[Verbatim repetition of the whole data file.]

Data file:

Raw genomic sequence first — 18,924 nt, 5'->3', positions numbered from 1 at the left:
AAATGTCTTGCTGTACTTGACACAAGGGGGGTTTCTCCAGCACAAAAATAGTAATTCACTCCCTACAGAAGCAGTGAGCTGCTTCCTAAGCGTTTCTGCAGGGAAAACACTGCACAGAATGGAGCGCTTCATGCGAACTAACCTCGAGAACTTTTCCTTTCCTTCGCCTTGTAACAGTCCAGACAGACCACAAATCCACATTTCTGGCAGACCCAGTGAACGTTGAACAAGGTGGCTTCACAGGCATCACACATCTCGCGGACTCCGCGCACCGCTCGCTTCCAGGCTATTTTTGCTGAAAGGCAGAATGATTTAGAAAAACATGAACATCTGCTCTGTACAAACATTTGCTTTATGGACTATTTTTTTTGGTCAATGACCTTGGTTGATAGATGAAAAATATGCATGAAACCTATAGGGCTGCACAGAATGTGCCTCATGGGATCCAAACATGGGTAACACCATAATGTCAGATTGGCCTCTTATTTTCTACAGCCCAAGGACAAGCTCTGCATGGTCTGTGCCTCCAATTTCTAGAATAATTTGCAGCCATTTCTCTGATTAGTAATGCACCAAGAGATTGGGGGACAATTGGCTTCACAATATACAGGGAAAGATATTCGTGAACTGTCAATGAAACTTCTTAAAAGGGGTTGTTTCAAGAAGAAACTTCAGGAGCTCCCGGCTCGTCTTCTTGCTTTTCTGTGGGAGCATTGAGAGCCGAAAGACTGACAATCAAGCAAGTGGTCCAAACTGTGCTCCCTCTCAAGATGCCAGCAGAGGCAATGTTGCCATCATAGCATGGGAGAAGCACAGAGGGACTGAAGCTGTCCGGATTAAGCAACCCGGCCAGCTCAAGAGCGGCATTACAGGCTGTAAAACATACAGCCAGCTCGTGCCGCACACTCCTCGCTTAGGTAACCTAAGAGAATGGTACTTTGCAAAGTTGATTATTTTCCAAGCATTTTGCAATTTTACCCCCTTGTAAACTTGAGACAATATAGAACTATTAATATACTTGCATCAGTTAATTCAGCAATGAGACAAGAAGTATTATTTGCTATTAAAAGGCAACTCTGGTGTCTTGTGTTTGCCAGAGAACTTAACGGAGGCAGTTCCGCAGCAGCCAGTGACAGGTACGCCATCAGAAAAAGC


Raw genomic sequence first — 18,924 nt, 5'->3', positions numbered from 1 at the left:
AAATGTCTTGCTGTACTTGACACAAGGGGGGTTTCTCCAGCACAAAAATAGTAATTCACTCCCTACAGAAGCAGTGAGCTGCTTCCTAAGCGTTTCTGCAGGGAAAACACTGCACAGAATGGAGCGCTTCATGCGAACTAACCTCGAGAACTTTTCCTTTCCTTCGCCTTGTAACAGTCCAGACAGACCACAAATCCACATTTCTGGCAGACCCAGTGAACGTTGAACAAGGTGGCTTCACAGGCATCACACATCTCGCGGACTCCGCGCACCGCTCGCTTCCAGGCTATTTTTGCTGAAAGGCAGAATGATTTAGAAAAACATGAACATCTGCTCTGTACAAACATTTGCTTTATGGACTATTTTTTTTGGTCAATGACCTTGGTTGATAGATGAAAAATATGCATGAAACCTATAGGGCTGCACAGAATGTGCCTCATGGGATCCAAACATGGGTAACACCATAATGTCAGATTGGCCTCTTATTTTCTACAGCCCAAGGACAAGCTCTGCATGGTCTGTGCCTCCAATTTCTAGAATAATTTGCAGCCATTTCTCTGATTAGTAATGCACCAAGAGATTGGGGGACAATTGGCTTCACAATATACAGGGAAAGATATTCGTGAACTGTCAATGAAACTTCTTAAAAGGGGTTGTTTCAAGAAGAAACTTCAGGAGCTCCCGGCTCGTCTTCTTGCTTTTCTGTGGGAGCATTGAGAGCCGAAAGACTGACAATCAAGCAAGTGGTCCAAACTGTGCTCCCTCTCAAGATGCCAGCAGAGGCAATGTTGCCATCATAGCATGGGAGAAGCACAGAGGGACTGAAGCTGTCCGGATTAAGCAACCCGGCCAGCTCAAGAGCGGCATTACAGGCTGTAAAACATACAGCCAGCTCGTGCCGCACACTCCTCGCTTAGGTAACCTAAGAGAATGGTACTTTGCAAAGTTGATTATTTTCCAAGCATTTTGCAATTTTACCCCCTTGTAAACTTGAGACAATATAGAACTATTAATATACTTGCATCAGTTAATTCAGCAATGAGACAAGAAGTATTATTTGCTATTAAAAGGCAACTCTGGTGTCTTGTGTTTGCCAGAGAACTTAACGGAGGCAGTTCCGCAGCAGCCAGTGACAGGTACGCCATCAGAAAAAGC